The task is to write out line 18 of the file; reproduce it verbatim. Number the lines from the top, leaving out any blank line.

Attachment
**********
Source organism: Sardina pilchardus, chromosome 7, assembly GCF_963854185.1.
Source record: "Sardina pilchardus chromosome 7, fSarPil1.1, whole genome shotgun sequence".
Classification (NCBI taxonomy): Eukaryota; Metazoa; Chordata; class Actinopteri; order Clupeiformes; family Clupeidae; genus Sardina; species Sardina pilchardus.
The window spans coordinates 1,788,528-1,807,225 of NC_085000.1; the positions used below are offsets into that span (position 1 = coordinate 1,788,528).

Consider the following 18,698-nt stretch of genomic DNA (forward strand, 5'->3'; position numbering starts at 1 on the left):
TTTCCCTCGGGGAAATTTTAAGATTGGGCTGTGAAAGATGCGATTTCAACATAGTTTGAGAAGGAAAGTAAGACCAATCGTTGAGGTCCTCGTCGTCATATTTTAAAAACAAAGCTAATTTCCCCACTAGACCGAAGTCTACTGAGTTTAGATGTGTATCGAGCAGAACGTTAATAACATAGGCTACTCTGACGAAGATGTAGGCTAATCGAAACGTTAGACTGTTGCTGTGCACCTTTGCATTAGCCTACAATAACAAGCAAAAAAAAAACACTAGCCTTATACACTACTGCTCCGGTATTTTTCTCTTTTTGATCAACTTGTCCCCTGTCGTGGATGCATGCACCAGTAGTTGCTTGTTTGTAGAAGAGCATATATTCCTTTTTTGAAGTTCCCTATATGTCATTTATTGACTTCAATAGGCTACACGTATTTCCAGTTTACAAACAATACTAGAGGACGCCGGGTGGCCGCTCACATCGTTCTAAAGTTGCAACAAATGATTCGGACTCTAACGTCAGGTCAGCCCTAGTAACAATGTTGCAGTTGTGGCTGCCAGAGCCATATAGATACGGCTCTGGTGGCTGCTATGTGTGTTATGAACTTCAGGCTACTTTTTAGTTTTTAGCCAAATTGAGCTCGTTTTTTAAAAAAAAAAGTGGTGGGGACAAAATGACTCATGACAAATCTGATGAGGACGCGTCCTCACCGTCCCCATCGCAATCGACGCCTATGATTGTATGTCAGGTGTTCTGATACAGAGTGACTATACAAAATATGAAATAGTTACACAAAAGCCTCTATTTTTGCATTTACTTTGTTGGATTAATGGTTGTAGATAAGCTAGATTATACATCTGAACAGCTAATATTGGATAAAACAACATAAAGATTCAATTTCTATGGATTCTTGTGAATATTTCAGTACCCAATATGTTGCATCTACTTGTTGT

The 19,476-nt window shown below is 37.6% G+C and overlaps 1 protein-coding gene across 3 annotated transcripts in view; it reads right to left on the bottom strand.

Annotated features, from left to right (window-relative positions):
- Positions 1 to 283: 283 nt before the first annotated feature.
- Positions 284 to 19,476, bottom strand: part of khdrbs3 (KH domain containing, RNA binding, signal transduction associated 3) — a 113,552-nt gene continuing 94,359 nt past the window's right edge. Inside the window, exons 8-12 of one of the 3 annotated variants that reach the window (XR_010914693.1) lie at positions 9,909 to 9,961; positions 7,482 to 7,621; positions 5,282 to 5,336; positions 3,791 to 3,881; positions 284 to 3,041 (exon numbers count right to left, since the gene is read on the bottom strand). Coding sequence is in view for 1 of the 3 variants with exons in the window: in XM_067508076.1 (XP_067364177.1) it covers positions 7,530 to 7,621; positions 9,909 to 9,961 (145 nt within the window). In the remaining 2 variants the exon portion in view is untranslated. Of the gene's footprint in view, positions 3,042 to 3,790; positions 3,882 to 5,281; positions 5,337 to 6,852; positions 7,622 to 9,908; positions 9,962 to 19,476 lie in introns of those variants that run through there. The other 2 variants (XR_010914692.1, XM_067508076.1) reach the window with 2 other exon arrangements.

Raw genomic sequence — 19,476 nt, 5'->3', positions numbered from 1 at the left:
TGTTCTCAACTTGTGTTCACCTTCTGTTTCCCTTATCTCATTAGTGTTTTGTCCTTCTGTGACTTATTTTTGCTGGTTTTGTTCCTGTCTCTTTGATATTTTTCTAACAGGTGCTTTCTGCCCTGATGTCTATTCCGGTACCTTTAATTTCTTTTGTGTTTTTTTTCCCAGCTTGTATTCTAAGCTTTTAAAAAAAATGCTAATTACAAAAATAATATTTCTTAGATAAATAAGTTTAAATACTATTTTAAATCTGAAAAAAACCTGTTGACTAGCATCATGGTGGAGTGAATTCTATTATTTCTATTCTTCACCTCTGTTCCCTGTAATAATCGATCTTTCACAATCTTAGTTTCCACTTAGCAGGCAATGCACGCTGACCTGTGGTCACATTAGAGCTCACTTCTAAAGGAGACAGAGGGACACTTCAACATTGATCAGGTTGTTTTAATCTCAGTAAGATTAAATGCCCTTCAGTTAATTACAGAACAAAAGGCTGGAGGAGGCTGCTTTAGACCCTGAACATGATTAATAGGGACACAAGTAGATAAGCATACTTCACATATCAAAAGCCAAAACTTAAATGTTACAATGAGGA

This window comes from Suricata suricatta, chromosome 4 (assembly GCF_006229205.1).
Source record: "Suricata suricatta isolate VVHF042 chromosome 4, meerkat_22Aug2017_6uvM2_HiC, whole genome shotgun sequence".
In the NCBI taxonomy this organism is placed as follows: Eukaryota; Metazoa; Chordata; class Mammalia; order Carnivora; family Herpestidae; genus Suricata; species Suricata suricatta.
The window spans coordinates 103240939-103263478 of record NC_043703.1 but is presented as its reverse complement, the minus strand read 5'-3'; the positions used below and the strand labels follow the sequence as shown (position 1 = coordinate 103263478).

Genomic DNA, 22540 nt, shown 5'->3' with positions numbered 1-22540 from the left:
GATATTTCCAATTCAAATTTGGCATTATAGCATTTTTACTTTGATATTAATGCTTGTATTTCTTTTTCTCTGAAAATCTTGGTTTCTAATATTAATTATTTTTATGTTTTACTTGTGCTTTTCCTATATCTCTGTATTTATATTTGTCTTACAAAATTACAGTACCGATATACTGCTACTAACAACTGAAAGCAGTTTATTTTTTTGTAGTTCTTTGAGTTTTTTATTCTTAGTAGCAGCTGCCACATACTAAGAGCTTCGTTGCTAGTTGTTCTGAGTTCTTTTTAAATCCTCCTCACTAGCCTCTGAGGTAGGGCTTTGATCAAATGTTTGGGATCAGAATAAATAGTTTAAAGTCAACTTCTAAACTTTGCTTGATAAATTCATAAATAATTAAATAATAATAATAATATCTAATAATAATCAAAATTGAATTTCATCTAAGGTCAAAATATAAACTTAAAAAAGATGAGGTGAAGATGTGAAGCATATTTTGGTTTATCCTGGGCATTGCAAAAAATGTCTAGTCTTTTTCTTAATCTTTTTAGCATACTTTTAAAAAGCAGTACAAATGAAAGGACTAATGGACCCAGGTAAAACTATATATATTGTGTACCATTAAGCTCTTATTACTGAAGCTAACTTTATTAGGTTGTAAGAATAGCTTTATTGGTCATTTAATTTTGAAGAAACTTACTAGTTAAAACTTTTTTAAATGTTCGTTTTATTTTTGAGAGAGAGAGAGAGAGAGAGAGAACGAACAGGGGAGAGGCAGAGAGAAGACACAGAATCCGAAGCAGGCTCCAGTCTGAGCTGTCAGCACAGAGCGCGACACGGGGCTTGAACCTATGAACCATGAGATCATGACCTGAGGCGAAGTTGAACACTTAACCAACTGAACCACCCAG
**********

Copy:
GATATTTCCAATTCAAATTTGGCATTATAGCATTTTTACTTTGATATTAATGCTTGTATTTCTTTTTCTCTGAAAATCTTGGTTTCTAATATTAATTATTTTTATGTTTTACTTGTGCTTTTCCTATATCTCTGTATTTATATTTGTCTTACAAAATTACAGTACCGATATACTGCTACTAACAACTGAAAGCAGTTTATTTTTTTGTAGTTCTTTGAGTTTTTTATTCTTAGTAGCAGCTGCCACATACTAAGAGCTTCGTTGCTAGTTGTTCTGAGTTCTTTTTAAATCCTCCTCACTAGCCTCTGAGGTAGGGCTTTGATCAAATGTTTGGGATCAGAATAAATAGTTTAAAGTCAACTTCTAAACTTTGCTTGATAAATTCATAAATAATTAAATAATAATAATAATATCTAATAATAATCAAAATTGAATTTCATCTAAGGTCAAAATATAAACTTAAAAAAGATGAGGTGAAGATGTGAAGCATATTTTGGTTTATCCTGGGCATTGCAAAAAATGTCTAGTCTTTTTCTTAATCTTTTTAGCATACTTTTAAAAAGCAGTACAAATGAAAGGACTAATGGACCCAGGTAAAACTATATATATTGTGTACCATTAAGCTCTTATTACTGAAGCTAACTTTATTAGGTTGTAAGAATAGCTTTATTGGTCATTTAATTTTGAAGAAACTTACTAGTTAAAACTTTTTTAAATGTTCGTTTTATTTTTGAGAGAGAGAGAGAGAGAGAGAGAACGAACAGGGGAGAGGCAGAGAGAAGACACAGAATCCGAAGCAGGCTCCAGTCTGAGCTGTCAGCACAGAGCGCGACACGGGGCTTGAACCTATGAACCATGAGATCATGACCTGAGGCGAAGTTGAACACTTAACCAACTGAACCACCCAG